Category Archives: Africa

Ministry Update – November 2012

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In South Sudan, the first devotion shared was on being stretched as we pursue God and seek His Kingdom. November has definitely been a stretching experience in both my life and ministry.

The first part of the month was spent in Southern Sudan watching God throw the doors wide open for people to meet Christ as Savior. Though there were many challenges, such as having to wade across the river at the Kenya/S. Sudan border, it was well worth it. In a matter of days, we saw around 100 people saved – from the highest tribal chiefs to the lowest prisoners. God even confirmed our message with some divine acts of power as we saw a handful of people healed during times of prayer.

After S. Sudan I had 22 hours in Washington D.C., and spent a full, jet-lagged afternoon walking around visiting all the monuments and memorials. It was a great reminder of the wonderful history we have as a nation, and an encouragement that we must continue to be a people who seeks God on behalf of our nation and government.

Then, on the 10th, the return to Haiti was a weird experience for me as this place has become a second home. While in the U.S. and S. Sudan I even found myself craving some Haitian foods and definitely missing our kids like crazy.

Most ofHaiti doesn’t celebrate Thanksgiving, but it was also my 28th birthday, so on that Saturday I took a big cake and celebrated with the kids. It was a very special day for me.

Though I am looking forward with much excitement to what God has in store for my ministry in the next year, leaving Haiti in February will definitely be a hard goodbye for me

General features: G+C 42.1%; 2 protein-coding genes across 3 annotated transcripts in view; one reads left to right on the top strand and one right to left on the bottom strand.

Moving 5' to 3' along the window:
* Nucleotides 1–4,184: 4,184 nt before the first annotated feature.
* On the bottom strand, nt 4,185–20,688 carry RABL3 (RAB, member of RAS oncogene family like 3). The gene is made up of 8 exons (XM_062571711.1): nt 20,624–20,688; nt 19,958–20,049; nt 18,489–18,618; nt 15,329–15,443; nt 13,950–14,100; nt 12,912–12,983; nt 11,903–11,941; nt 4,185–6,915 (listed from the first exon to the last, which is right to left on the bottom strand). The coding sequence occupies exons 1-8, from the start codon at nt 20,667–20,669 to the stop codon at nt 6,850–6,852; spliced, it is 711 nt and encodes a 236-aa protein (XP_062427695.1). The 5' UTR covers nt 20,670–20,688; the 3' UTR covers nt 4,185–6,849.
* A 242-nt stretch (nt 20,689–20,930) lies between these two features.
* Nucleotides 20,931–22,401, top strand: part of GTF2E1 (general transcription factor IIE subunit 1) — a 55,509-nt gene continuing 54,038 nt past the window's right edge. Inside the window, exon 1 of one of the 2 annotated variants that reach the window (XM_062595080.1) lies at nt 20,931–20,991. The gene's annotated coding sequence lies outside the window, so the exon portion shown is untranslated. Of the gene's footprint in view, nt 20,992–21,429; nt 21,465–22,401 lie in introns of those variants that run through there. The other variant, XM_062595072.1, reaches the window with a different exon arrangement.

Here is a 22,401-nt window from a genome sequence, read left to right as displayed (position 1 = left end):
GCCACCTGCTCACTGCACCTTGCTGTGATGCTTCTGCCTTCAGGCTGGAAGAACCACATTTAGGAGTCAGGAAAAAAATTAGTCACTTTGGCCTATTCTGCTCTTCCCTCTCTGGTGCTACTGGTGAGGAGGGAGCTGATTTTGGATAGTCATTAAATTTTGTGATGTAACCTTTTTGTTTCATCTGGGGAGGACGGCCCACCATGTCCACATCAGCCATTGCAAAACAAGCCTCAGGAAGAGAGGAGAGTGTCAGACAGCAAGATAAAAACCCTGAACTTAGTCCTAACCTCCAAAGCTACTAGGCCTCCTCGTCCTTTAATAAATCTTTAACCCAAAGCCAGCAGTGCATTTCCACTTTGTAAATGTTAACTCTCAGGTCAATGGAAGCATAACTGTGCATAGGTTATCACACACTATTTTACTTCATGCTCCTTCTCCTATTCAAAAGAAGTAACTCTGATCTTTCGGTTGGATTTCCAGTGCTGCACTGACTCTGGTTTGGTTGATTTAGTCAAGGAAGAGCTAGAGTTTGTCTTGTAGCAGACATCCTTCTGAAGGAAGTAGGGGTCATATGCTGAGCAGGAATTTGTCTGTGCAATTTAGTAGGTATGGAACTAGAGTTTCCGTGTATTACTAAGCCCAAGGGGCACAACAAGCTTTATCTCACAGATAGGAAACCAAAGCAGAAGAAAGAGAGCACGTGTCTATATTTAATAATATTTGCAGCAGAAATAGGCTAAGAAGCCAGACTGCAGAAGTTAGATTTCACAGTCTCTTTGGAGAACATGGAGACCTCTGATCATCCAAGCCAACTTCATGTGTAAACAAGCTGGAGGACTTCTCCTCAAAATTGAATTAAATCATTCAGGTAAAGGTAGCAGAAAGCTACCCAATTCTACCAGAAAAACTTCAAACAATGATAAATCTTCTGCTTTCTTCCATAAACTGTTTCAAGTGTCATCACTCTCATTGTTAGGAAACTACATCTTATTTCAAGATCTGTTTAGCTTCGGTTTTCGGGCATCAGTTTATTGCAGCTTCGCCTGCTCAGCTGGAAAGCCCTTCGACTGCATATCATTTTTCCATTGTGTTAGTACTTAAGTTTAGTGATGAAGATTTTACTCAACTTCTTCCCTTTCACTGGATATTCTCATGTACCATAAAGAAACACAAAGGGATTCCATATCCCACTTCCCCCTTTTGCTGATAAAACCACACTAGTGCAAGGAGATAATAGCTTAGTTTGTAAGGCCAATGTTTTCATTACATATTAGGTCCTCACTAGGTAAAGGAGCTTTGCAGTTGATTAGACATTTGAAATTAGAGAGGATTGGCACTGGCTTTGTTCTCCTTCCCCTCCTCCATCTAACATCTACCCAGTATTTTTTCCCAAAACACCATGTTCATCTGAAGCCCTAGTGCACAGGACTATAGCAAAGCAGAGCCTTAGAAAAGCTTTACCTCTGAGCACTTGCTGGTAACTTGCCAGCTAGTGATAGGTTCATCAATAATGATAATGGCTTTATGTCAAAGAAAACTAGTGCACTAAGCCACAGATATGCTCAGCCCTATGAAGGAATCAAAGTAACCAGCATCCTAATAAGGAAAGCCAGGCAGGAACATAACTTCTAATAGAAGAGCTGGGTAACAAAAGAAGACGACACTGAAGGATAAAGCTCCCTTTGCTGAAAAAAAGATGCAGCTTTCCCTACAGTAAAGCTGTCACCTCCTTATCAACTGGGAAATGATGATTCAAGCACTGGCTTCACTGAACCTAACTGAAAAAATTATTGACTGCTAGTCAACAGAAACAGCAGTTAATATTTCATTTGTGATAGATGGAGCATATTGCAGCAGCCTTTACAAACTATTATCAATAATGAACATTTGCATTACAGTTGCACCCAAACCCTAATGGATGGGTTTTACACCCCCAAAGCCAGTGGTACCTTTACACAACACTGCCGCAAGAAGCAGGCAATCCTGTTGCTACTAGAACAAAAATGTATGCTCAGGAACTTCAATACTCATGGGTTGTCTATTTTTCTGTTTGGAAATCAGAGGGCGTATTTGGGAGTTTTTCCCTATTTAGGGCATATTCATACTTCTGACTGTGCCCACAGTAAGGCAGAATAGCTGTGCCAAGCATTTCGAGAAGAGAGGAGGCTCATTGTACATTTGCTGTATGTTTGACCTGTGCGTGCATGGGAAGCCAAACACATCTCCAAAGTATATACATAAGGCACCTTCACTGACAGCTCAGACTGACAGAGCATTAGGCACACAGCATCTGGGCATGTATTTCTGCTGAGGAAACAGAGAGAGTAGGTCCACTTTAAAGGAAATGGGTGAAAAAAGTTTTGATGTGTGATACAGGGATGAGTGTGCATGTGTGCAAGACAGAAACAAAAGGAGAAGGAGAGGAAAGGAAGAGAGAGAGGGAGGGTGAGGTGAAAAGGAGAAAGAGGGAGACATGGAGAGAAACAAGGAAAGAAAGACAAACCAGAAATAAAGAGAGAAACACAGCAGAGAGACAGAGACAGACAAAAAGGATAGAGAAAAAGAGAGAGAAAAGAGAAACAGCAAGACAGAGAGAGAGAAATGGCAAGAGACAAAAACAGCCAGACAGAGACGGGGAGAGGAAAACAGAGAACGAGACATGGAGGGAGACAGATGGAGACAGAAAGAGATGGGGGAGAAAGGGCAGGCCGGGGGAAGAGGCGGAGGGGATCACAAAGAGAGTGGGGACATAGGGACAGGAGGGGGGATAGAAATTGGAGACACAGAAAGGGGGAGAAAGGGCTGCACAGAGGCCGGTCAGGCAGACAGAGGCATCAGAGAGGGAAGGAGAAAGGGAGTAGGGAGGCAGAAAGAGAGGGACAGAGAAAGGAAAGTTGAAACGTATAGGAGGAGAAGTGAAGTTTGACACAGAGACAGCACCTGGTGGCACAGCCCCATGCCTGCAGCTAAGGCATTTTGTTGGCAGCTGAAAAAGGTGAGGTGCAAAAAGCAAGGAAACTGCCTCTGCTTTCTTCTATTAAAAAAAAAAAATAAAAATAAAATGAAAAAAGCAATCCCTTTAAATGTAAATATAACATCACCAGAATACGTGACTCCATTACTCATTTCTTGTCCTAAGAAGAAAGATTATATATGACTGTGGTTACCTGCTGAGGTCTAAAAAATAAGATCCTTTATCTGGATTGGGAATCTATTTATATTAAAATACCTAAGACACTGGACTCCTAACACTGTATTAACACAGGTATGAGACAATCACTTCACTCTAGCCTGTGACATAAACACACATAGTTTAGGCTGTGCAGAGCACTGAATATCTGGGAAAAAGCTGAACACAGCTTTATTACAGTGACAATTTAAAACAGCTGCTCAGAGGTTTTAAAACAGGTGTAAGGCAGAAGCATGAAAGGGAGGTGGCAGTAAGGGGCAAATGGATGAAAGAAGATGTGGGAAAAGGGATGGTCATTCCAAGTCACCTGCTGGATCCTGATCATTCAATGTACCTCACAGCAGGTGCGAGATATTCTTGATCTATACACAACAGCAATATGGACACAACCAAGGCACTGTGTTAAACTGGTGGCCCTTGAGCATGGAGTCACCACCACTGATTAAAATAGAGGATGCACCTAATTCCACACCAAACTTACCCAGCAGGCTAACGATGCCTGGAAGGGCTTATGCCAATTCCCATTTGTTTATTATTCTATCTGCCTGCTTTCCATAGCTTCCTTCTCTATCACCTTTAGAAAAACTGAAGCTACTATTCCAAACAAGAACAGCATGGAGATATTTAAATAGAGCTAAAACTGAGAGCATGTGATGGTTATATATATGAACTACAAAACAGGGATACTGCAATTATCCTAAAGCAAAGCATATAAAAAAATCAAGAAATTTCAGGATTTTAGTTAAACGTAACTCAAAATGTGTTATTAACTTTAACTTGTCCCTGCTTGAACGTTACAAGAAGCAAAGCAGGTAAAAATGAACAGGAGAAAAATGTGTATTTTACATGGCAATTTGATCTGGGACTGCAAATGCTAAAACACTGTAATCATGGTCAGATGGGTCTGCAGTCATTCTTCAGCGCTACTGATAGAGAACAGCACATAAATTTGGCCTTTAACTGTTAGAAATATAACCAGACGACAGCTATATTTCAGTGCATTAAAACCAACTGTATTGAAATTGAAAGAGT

I hope you all had a wonderful Thanksgiving holiday. I know it’s always nice for kids to get a break from school, see all the family, and gorge ourselves.

Growing up, I never really thought too much about Thanksgiving. The majority of my family always lived close together, so it wasn’t unusual to see them all in one place. The main marker of the holiday was the food (that would usually continue well past Thursday.)

This year, though, being here away from it all was harder than I expected. As I saw all the pictures and status updates on social media, it hit me how much we really do have to be thankful for when we can gather with family and friends and think on God’s goodness to us. Fortunately for the modern missionary, there is Skype, and I was able to see all my family for about an hour that afternoon.

“But certainly God has listened; he has attended to the voice of my prayer.” ~Psalm 66:19

  • Pray for God to send revival; that salvation and healing will come to this nation.
  • Pray for Erin, the new HGIM missionary, as she prepares to move to Haiti in 2013.
  • Pray for me as I begin making speaking appointments for my time home next year.
  • Pray for the HGIM Board of Directors as they meet in Dec. to make some vital    decision for the future of the ministry.

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South Sudan Mission Recap

The team all met up from different parts of the country at the Washington D.C. airport and made our way to Nairobi, Kenya via Addis Ababa, Ethiopia. We spent one night in Nairobi, then headed for the small airport which would fly us to the northern town of Lokichoggio, from which we would drive into South Sudan. This morning we were met by our Ugandan team members, Saphan and Isaac, we made it to the Loki airport without issue, then waited for a few hours on our vehicles to pick us up there.

The rain had hit throughout the night, so the roads were bad. It took us about three hours of driving to make it to the South Sudan border about 45km away. We had a few issues getting stuck in the mud, but the major issue came when we reached the border and discovered the riverbed to be full of flowing rainwater. We sent our facilitator across the river to see if the immigration office would remain open for us a bit, and believing they would, we abandoned our vehicles and the team waded across the river. Our bags came behind us in the hands of some very helpful young guys, for a price of course.

Once across it was discovered that the immigration office was not going to be as helpful as we thought, and Heart of God Africa Director, Denise Matthews had a fight on her hands to get us accepted into the country that night. After our luggage was across and Denise had won her battle, we hired new cars to take us the last hour drive to Narus, South Sudan; our home for the week.